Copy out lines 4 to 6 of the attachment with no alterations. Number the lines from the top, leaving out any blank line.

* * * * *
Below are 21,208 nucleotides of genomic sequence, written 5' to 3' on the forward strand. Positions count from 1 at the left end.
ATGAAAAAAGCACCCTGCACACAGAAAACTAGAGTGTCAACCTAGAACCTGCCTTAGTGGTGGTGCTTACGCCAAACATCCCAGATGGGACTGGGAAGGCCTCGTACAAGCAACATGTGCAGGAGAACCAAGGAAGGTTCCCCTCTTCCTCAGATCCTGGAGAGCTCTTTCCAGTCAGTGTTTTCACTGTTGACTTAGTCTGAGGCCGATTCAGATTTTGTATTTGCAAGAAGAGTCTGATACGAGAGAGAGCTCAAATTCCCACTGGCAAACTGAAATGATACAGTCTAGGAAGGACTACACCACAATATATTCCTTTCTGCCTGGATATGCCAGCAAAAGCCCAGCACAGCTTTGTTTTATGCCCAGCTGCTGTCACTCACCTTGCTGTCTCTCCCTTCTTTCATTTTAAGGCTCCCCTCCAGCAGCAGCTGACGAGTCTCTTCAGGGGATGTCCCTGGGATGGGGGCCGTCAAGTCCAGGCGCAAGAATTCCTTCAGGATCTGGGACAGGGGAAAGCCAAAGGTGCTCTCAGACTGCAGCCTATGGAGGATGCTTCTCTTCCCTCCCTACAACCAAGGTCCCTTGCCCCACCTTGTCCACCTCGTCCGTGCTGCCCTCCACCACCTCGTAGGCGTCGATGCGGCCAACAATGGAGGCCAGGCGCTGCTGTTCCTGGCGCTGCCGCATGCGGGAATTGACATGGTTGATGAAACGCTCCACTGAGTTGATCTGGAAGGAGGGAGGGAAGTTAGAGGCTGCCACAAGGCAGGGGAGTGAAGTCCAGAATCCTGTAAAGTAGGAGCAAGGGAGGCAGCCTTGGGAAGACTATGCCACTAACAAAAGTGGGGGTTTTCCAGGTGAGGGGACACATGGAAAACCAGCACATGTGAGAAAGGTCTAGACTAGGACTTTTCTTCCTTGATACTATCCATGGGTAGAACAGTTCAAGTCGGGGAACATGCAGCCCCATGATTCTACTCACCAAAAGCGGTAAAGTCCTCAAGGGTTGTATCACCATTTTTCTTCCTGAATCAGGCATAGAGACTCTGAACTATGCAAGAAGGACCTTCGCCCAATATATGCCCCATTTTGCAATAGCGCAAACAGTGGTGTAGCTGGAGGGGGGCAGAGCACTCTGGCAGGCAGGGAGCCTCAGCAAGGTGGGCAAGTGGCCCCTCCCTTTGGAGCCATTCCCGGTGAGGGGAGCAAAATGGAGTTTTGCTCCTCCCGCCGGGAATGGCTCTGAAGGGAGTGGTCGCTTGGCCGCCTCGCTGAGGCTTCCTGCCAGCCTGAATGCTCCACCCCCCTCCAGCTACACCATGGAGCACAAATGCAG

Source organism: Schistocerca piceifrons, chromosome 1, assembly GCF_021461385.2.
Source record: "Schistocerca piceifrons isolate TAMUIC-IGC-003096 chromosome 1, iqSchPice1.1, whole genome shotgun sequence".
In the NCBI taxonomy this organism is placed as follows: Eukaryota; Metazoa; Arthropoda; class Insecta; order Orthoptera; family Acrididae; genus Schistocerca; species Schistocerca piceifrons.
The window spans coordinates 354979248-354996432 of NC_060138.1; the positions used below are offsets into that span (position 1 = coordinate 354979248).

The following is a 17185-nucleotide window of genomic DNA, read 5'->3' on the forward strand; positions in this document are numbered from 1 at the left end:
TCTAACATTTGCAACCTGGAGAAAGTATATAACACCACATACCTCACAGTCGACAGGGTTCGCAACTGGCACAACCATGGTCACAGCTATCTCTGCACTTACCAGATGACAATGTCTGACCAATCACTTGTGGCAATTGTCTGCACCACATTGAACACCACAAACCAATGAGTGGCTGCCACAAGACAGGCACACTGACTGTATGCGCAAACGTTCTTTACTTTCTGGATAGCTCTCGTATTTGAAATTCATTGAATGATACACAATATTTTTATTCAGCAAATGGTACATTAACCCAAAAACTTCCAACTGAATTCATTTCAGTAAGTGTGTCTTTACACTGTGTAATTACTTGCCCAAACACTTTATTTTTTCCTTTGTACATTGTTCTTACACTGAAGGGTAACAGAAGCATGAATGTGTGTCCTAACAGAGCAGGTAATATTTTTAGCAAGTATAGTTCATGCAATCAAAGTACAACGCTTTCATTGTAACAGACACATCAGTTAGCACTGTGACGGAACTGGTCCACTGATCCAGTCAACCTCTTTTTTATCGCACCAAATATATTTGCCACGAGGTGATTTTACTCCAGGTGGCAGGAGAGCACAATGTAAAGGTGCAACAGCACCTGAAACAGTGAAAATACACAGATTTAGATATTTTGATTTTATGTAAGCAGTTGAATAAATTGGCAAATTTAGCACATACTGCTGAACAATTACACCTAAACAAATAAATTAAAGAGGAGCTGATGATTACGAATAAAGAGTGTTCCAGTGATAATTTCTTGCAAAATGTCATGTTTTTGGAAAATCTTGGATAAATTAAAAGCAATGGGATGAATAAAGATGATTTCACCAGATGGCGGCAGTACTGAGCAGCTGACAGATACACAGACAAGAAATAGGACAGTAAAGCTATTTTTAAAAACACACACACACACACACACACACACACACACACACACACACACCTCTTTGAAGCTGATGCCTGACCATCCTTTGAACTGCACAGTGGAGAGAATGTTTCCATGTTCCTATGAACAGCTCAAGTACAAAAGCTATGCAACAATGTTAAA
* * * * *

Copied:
Source record: "Schistocerca piceifrons isolate TAMUIC-IGC-003096 chromosome 1, iqSchPice1.1, whole genome shotgun sequence".
In the NCBI taxonomy this organism is placed as follows: Eukaryota; Metazoa; Arthropoda; class Insecta; order Orthoptera; family Acrididae; genus Schistocerca; species Schistocerca piceifrons.
The window spans coordinates 354979248-354996432 of NC_060138.1; the positions used below are offsets into that span (position 1 = coordinate 354979248).